Archive for June, 2013

Leadership Practices for Challenging Times: principles, skills & practices that work

Steve Zuieback
Publisher: Synectics LLC
Paperback, 320 pages, $49.95

This is a wonderful resource for leaders, consultants and coaches engaged in creating high functioning teams, change management and sustainability. This book guides practitioners in the steps to create conditions within organizations where individuals and teams feel empowered to do great and creative things everyday for their clients, colleagues, organizations and communities.

The book is designed to provide the inspiration, theories and practices that enables people to diagnose, design and implement effective strategies that can transform working environments and whole organizations. Significant attention is given to stepby- step conversation processes along with the facilitation

Uploaded 13 February 2013



Olympus Inc: Intervening for Cultural Change in Organizations

Bernie Neville & Tim Dalmau
Publisher: Karnac Books
Paperback, 450 pages, $37.95
In Olympus Inc., Bernie Neville and Tim Dalmau use the ancient Greek Gods to explores the values, practices and beliefs that underpin businesses, schools, corporations and the like, and through this they illuminate the complex forces and currents that are at work in modern organizations. By combining ancient myth with archetypal psychology, Neville and Dalmau deliver an approach the complex issues of organizational change. Their approach is creative and engaging, but also down-to-earth and practical.

Ethical Leadership

Tim Dalmau and Viv Oates
Published in all of the following journals – Corporate Report, Accountancy SA and Performance

History Trip: A process guide

A description of this process which, when coupled with other techniques and processes, can encourage the deepening of relationships in groups
Uploaded 19 June 2013

One Page Process Enneagram Template

Blank template ready for your personalisation
Uploaded 13 February 2013

Power versus influence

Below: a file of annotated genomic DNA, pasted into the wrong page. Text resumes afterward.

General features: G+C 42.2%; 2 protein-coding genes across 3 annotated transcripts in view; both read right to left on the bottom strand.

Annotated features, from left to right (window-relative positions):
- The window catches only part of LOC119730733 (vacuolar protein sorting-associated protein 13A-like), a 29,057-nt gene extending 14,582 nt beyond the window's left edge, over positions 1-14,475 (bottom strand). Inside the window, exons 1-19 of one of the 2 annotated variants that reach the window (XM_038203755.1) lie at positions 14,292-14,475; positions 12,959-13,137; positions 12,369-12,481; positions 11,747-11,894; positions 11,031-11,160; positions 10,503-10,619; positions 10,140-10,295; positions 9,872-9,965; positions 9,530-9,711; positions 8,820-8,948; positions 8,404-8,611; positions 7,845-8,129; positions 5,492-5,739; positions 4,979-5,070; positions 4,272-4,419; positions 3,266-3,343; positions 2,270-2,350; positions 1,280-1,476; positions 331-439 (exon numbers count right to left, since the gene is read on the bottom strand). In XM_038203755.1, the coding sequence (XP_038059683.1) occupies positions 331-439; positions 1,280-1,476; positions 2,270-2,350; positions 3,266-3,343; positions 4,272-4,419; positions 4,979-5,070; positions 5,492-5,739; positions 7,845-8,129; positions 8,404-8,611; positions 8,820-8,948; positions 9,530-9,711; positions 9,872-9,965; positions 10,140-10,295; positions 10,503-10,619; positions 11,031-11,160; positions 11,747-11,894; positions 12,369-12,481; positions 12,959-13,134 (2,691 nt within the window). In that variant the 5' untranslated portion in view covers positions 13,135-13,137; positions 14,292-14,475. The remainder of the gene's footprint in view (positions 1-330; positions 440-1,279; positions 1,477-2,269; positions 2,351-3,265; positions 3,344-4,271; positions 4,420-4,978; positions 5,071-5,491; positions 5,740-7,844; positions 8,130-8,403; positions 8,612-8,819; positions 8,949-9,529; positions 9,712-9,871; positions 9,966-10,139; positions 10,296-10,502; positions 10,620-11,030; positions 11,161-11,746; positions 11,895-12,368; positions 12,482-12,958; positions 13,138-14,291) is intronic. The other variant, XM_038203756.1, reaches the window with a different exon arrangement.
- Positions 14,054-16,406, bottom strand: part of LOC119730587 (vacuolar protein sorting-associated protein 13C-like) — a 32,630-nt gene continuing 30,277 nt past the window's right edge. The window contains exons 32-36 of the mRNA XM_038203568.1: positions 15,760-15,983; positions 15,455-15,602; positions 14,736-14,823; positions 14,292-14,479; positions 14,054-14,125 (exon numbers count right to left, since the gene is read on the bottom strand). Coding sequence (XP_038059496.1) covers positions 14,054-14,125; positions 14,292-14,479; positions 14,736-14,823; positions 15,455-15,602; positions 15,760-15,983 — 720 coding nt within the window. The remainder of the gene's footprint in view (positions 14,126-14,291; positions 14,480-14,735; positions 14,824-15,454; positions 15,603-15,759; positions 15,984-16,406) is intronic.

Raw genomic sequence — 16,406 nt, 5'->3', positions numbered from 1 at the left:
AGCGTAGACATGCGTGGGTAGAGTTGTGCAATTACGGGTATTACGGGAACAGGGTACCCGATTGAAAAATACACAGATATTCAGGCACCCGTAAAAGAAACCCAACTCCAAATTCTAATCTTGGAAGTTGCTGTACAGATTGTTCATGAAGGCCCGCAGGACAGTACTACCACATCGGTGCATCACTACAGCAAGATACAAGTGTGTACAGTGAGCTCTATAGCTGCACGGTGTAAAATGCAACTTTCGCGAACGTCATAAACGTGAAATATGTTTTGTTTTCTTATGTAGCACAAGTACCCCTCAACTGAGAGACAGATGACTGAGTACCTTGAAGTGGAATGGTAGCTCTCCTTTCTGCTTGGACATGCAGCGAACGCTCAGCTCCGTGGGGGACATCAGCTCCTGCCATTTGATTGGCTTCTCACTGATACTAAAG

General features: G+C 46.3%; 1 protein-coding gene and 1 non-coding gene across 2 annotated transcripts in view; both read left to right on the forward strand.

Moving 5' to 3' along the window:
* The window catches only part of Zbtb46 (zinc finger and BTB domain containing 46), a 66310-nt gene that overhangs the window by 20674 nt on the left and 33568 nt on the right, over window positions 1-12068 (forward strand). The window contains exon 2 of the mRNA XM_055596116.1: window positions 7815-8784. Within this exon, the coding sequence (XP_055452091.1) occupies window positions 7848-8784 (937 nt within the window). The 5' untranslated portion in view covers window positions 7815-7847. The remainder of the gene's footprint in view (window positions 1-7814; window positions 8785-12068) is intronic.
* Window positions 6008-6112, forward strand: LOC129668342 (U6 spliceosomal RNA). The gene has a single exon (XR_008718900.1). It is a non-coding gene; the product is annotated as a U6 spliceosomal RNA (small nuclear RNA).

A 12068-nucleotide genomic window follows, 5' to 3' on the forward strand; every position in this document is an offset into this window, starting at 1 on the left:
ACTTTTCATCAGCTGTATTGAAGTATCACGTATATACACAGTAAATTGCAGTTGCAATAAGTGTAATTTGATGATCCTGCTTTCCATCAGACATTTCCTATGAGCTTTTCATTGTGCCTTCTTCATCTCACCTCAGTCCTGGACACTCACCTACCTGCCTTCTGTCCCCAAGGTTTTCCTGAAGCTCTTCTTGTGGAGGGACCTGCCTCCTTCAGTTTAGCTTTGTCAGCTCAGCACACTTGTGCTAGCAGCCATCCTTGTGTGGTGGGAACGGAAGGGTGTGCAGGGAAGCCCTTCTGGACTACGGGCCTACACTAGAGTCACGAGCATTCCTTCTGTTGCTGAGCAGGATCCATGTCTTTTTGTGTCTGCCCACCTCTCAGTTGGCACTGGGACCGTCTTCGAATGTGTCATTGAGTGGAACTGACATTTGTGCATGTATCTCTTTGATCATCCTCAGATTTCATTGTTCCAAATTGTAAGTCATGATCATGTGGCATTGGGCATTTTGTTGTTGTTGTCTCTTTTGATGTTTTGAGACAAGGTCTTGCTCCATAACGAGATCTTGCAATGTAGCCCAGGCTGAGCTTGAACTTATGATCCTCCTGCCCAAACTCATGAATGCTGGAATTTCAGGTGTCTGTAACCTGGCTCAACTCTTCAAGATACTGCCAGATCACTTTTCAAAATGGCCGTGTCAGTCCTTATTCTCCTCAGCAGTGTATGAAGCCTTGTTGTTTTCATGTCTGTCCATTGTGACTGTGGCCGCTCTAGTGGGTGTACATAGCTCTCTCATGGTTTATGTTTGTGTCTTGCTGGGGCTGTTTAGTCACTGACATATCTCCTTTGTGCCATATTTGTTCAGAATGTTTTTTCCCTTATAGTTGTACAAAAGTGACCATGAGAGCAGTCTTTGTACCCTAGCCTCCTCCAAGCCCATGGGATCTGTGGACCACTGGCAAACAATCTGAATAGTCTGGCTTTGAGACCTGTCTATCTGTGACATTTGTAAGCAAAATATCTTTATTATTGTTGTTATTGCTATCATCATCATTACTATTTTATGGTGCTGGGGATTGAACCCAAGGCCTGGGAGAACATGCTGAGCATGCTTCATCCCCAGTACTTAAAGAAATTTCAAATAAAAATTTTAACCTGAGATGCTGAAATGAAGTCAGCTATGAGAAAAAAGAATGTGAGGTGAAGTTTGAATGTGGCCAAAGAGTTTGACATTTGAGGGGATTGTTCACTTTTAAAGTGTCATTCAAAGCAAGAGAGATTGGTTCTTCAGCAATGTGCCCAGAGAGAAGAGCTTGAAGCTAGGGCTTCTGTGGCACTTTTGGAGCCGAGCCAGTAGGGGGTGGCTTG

As a leader setting out to achieve a given outcome, we can interact with our colleagues and subordinates from a framework of power or one of influence. It’s about where we are coming from in our own mindset, and hugely influences our probability of success and sustainability as a leader capable of motivating people to achieve great things.


Operating from a power model involves using our position (as their boss etc) to make someone do a task or hold someone accountable, in a manner that is often personal.  If done incorrectly, this results in a negative emotional response from the other party.  It’s a win-lose, or if we get it wrong, lose-win situation, and many times leaders using this method bully their way to results.  This is only useful for short-term leadership with immediate outcomes and comes at the expense of relationships.


A leader operating from power is often seen as being ego driven, hard handed, tunnel focused and will do whatever it takes to win the battle, sometimes at the expense of the war.  Many leaders resort to operating from power in time-pressured, high stakes situations, believing this is the only way to be successful in achieving the outcome they are going for.  This is not the case, as you will see over the coming program.  For they may indeed achieve that outcome, however the damage done in using this method limits the longevity of their leadership with that group of people and diminishes their capacity to motivate their staff/ colleagues towards excellence.


Operating from a model of influence however is a smarter, more strategic and sustainable model of leadership. It involves understanding how to release an individual and a teams’ capacity for excellence through smart leadership.  Never losing sight of the bigger outcomes you are going for, being flexible in the approach to achieve those outcomes and being aware of the effectiveness of any given strategy in the moment.  This therefore also requires leadership techniques that allow one to change strategy if needed to achieve the desired outcome.

Moreover, it involves being really clear on what the issues are and having the skills to be able to address them in a manner which encourages input and accountability on behalf of staff members, as well as limiting defensive responses.  Not only is it possible to achieve timely responses and outcomes in this manner, but relationships can be forged and strengthened in a way which makes staff offer more, becoming more responsible and accountable, more valuable team members.